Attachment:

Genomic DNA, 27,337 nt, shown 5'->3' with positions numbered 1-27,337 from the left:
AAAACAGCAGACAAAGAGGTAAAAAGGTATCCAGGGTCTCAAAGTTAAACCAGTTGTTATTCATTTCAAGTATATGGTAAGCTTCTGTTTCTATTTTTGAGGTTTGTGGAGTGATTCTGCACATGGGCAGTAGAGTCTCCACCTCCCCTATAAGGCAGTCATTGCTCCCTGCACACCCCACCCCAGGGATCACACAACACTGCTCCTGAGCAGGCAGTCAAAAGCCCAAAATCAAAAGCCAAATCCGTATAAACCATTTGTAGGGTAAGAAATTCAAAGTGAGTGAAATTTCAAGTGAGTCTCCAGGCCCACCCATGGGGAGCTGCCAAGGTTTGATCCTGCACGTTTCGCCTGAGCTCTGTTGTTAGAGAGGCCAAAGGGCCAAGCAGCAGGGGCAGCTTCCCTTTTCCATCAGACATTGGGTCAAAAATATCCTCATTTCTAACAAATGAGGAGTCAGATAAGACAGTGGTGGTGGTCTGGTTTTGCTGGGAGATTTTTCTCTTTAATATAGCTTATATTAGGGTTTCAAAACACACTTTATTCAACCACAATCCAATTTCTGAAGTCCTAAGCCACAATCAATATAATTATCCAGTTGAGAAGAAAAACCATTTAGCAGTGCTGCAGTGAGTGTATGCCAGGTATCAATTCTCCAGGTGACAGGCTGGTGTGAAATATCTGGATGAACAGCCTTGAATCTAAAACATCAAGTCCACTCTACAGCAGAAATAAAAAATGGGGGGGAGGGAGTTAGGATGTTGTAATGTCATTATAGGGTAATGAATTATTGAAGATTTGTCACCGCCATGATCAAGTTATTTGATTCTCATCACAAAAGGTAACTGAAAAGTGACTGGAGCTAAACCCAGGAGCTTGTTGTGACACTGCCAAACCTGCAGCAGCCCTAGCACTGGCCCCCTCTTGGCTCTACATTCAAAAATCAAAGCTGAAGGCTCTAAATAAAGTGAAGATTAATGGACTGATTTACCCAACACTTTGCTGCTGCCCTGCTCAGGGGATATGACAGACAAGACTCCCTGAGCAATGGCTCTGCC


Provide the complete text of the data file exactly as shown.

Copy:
Genomic DNA, 27,337 nt, shown 5'->3' with positions numbered 1-27,337 from the left:
AAAACAGCAGACAAAGAGGTAAAAAGGTATCCAGGGTCTCAAAGTTAAACCAGTTGTTATTCATTTCAAGTATATGGTAAGCTTCTGTTTCTATTTTTGAGGTTTGTGGAGTGATTCTGCACATGGGCAGTAGAGTCTCCACCTCCCCTATAAGGCAGTCATTGCTCCCTGCACACCCCACCCCAGGGATCACACAACACTGCTCCTGAGCAGGCAGTCAAAAGCCCAAAATCAAAAGCCAAATCCGTATAAACCATTTGTAGGGTAAGAAATTCAAAGTGAGTGAAATTTCAAGTGAGTCTCCAGGCCCACCCATGGGGAGCTGCCAAGGTTTGATCCTGCACGTTTCGCCTGAGCTCTGTTGTTAGAGAGGCCAAAGGGCCAAGCAGCAGGGGCAGCTTCCCTTTTCCATCAGACATTGGGTCAAAAATATCCTCATTTCTAACAAATGAGGAGTCAGATAAGACAGTGGTGGTGGTCTGGTTTTGCTGGGAGATTTTTCTCTTTAATATAGCTTATATTAGGGTTTCAAAACACACTTTATTCAACCACAATCCAATTTCTGAAGTCCTAAGCCACAATCAATATAATTATCCAGTTGAGAAGAAAAACCATTTAGCAGTGCTGCAGTGAGTGTATGCCAGGTATCAATTCTCCAGGTGACAGGCTGGTGTGAAATATCTGGATGAACAGCCTTGAATCTAAAACATCAAGTCCACTCTACAGCAGAAATAAAAAATGGGGGGGAGGGAGTTAGGATGTTGTAATGTCATTATAGGGTAATGAATTATTGAAGATTTGTCACCGCCATGATCAAGTTATTTGATTCTCATCACAAAAGGTAACTGAAAAGTGACTGGAGCTAAACCCAGGAGCTTGTTGTGACACTGCCAAACCTGCAGCAGCCCTAGCACTGGCCCCCTCTTGGCTCTACATTCAAAAATCAAAGCTGAAGGCTCTAAATAAAGTGAAGATTAATGGACTGATTTACCCAACACTTTGCTGCTGCCCTGCTCAGGGGATATGACAGACAAGACTCCCTGAGCAATGGCTCTGCC